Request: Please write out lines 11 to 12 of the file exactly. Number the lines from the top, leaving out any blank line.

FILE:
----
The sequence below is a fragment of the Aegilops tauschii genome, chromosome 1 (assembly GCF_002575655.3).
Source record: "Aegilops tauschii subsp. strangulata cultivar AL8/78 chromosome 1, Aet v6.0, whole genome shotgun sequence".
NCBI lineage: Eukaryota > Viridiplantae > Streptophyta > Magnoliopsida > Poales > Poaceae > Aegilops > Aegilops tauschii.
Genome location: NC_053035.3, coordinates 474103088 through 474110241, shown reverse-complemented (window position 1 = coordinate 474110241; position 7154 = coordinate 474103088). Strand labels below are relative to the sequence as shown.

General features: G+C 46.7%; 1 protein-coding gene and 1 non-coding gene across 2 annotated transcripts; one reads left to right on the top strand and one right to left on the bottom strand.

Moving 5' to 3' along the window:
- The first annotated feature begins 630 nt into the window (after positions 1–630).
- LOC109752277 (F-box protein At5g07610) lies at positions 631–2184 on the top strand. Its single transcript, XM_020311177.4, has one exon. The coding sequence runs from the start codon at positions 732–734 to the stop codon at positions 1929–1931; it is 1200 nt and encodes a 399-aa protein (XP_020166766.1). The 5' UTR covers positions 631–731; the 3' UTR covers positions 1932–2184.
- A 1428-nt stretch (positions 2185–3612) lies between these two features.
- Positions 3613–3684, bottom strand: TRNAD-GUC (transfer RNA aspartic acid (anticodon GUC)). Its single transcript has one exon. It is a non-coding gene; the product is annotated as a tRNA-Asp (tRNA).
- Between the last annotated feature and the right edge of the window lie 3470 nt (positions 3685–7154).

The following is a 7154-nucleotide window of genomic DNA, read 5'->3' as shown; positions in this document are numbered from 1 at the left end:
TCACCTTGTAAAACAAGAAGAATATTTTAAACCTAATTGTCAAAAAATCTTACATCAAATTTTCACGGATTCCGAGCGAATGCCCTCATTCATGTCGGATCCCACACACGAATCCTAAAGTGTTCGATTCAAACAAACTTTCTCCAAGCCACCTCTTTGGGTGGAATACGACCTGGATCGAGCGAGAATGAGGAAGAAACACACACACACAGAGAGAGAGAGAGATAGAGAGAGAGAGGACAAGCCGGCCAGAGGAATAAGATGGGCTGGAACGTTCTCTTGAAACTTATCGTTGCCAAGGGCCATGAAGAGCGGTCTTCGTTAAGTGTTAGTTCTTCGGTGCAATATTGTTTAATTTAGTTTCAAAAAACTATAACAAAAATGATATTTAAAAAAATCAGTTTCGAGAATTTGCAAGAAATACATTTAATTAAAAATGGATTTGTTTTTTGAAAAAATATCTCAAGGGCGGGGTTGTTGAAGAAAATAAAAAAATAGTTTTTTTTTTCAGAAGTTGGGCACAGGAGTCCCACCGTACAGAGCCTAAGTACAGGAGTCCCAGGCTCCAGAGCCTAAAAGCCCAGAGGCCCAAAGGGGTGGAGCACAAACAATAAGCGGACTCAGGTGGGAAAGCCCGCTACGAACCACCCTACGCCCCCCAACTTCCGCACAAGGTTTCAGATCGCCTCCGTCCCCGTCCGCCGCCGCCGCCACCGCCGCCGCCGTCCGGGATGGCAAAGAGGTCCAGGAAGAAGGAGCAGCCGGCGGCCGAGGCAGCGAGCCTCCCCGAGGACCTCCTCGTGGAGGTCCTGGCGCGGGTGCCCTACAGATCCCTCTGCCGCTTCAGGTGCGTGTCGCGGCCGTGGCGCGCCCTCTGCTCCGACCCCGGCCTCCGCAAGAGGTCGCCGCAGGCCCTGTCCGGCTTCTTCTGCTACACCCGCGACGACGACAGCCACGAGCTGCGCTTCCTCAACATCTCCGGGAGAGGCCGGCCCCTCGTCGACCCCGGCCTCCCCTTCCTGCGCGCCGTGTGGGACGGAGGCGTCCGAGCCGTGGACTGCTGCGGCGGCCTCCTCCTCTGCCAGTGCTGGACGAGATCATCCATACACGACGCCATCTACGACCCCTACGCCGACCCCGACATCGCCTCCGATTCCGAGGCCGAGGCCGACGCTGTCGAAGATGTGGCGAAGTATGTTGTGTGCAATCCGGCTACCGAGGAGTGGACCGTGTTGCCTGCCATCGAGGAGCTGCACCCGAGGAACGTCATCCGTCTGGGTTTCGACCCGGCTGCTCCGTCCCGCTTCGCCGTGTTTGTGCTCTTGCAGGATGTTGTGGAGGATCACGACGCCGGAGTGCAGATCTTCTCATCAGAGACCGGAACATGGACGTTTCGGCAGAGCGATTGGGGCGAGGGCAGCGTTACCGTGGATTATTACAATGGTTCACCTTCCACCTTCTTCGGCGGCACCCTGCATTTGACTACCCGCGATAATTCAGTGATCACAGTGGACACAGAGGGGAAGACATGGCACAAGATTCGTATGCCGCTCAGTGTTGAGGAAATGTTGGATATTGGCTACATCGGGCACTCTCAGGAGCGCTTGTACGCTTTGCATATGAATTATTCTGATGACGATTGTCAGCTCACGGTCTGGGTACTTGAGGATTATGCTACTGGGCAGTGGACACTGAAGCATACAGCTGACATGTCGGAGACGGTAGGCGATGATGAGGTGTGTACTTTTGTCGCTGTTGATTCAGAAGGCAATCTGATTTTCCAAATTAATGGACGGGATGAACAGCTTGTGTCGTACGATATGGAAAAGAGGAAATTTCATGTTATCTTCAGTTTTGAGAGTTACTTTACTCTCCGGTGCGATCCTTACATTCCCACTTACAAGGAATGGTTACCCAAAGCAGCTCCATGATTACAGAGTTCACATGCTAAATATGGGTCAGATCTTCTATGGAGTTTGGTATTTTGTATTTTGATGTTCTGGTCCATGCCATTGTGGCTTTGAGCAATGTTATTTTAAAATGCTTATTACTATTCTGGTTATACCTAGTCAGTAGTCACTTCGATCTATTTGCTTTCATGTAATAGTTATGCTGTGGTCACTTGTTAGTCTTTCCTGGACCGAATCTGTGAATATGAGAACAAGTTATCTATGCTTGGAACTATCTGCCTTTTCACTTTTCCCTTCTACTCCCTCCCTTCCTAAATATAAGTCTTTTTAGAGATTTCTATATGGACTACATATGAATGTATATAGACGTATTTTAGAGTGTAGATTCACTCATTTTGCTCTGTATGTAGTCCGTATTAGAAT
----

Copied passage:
- Between the last annotated feature and the right edge of the window lie 3470 nt (positions 3685–7154).

The following is a 7154-nucleotide window of genomic DNA, read 5'->3' as shown; positions in this document are numbered from 1 at the left end: